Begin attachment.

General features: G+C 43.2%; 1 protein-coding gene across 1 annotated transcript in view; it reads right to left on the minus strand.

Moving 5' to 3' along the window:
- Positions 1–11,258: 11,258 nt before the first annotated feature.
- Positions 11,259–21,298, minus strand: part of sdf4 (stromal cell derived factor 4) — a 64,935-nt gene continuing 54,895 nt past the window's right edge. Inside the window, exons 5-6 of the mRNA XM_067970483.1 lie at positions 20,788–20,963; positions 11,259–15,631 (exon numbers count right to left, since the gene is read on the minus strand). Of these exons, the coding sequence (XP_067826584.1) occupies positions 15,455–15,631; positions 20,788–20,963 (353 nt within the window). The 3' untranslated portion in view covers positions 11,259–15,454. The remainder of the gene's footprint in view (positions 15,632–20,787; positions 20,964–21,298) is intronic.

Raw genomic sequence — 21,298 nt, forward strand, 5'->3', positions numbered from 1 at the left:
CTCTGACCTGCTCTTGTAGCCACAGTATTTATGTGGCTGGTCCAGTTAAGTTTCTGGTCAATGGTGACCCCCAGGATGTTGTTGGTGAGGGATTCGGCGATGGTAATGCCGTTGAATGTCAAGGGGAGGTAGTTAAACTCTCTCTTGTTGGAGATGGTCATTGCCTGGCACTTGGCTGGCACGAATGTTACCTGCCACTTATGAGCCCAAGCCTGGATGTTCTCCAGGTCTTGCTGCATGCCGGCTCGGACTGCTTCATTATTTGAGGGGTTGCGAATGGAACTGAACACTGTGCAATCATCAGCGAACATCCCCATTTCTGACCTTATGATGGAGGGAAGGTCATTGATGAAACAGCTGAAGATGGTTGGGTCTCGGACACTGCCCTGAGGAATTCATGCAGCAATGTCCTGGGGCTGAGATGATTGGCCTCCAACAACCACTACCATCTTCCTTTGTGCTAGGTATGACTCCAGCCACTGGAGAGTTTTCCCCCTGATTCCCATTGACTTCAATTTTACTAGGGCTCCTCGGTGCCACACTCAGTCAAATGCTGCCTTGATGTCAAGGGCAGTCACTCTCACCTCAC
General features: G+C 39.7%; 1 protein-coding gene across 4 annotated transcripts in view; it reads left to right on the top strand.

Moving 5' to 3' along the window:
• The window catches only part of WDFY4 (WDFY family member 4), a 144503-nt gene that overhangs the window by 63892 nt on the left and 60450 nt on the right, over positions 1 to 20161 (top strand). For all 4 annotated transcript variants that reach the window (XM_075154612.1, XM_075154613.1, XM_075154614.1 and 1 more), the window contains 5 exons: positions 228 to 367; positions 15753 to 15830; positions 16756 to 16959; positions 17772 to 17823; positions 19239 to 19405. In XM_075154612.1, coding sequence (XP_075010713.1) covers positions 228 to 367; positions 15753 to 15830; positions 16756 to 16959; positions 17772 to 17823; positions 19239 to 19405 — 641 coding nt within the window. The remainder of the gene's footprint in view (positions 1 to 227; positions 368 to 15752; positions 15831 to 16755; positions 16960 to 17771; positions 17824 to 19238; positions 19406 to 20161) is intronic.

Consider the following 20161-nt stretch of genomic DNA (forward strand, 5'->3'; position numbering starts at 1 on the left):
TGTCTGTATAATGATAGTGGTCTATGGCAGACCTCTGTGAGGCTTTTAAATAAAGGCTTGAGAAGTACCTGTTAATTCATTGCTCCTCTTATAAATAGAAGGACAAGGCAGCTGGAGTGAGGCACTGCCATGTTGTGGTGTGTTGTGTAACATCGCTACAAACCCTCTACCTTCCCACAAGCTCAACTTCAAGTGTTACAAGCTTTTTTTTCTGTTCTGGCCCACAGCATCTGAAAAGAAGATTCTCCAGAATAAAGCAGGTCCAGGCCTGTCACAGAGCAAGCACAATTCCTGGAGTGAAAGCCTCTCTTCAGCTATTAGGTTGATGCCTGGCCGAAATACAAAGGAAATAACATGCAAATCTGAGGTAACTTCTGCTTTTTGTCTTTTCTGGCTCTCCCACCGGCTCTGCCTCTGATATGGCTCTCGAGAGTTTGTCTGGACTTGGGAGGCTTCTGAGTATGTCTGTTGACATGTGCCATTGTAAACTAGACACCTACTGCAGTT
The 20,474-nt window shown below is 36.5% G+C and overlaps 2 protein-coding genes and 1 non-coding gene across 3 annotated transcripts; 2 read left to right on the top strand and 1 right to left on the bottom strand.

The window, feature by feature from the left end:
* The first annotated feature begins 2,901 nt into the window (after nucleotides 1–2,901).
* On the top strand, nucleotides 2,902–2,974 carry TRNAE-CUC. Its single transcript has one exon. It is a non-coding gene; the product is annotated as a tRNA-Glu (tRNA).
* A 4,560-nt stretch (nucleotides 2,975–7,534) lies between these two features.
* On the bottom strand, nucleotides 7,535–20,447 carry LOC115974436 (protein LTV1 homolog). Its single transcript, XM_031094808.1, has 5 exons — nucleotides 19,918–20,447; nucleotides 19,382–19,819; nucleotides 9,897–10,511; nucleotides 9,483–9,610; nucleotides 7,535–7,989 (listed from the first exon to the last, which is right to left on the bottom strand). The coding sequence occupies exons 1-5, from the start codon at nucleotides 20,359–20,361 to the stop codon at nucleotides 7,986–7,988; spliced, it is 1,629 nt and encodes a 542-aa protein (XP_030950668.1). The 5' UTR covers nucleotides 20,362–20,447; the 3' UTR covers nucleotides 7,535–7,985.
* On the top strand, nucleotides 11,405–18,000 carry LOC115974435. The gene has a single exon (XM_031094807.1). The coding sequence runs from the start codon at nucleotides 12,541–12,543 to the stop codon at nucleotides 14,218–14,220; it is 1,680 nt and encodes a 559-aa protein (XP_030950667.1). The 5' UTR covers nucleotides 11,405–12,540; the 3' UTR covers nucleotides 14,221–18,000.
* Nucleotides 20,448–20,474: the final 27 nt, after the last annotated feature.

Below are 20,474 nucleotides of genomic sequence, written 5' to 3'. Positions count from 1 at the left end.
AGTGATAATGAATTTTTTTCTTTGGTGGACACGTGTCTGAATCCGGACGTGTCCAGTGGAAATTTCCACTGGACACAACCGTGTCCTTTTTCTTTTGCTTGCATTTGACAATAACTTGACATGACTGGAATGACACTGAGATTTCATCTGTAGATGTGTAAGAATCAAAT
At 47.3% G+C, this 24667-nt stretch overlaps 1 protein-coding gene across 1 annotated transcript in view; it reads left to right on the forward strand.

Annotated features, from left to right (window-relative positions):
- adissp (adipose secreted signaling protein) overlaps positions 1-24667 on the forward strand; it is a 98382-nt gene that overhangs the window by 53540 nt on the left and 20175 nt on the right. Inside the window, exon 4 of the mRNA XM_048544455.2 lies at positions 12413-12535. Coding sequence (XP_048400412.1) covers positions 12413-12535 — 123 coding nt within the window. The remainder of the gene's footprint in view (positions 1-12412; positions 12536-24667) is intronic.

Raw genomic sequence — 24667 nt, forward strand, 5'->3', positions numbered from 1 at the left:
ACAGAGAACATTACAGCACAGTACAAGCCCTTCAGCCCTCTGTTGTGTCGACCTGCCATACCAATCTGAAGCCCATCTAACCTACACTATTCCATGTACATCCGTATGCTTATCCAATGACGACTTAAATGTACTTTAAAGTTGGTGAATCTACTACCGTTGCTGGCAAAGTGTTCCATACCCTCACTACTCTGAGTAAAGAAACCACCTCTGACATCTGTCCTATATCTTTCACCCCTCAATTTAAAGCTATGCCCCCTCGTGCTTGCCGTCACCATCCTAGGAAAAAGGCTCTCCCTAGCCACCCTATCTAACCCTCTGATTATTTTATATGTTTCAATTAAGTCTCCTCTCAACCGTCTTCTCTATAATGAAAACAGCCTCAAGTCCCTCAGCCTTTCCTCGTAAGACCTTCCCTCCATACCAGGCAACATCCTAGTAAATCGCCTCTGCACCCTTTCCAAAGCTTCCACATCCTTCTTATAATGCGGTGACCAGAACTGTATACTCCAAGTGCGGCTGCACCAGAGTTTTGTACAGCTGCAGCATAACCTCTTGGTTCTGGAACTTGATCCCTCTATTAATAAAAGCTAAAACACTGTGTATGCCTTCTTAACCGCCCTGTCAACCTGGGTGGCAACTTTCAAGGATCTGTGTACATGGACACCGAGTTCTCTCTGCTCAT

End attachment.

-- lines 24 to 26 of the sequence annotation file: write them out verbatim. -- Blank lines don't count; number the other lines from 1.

- adissp (adipose secreted signaling protein) overlaps positions 1-24667 on the forward strand; it is a 98382-nt gene that overhangs the window by 53540 nt on the left and 20175 nt on the right. Inside the window, exon 4 of the mRNA XM_048544455.2 lies at positions 12413-12535. Coding sequence (XP_048400412.1) covers positions 12413-12535 — 123 coding nt within the window. The remainder of the gene's footprint in view (positions 1-12412; positions 12536-24667) is intronic.

Raw genomic sequence — 24667 nt, forward strand, 5'->3', positions numbered from 1 at the left:
ACAGAGAACATTACAGCACAGTACAAGCCCTTCAGCCCTCTGTTGTGTCGACCTGCCATACCAATCTGAAGCCCATCTAACCTACACTATTCCATGTACATCCGTATGCTTATCCAATGACGACTTAAATGTACTTTAAAGTTGGTGAATCTACTACCGTTGCTGGCAAAGTGTTCCATACCCTCACTACTCTGAGTAAAGAAACCACCTCTGACATCTGTCCTATATCTTTCACCCCTCAATTTAAAGCTATGCCCCCTCGTGCTTGCCGTCACCATCCTAGGAAAAAGGCTCTCCCTAGCCACCCTATCTAACCCTCTGATTATTTTATATGTTTCAATTAAGTCTCCTCTCAACCGTCTTCTCTATAATGAAAACAGCCTCAAGTCCCTCAGCCTTTCCTCGTAAGACCTTCCCTCCATACCAGGCAACATCCTAGTAAATCGCCTCTGCACCCTTTCCAAAGCTTCCACATCCTTCTTATAATGCGGTGACCAGAACTGTATACTCCAAGTGCGGCTGCACCAGAGTTTTGTACAGCTGCAGCATAACCTCTTGGTTCTGGAACTTGATCCCTCTATTAATAAAAGCTAAAACACTGTGTATGCCTTCTTAACCGCCCTGTCAACCTGGGTGGCAACTTTCAAGGATCTGTGTACATGGACACCGAGTTCTCTCTGCTCAT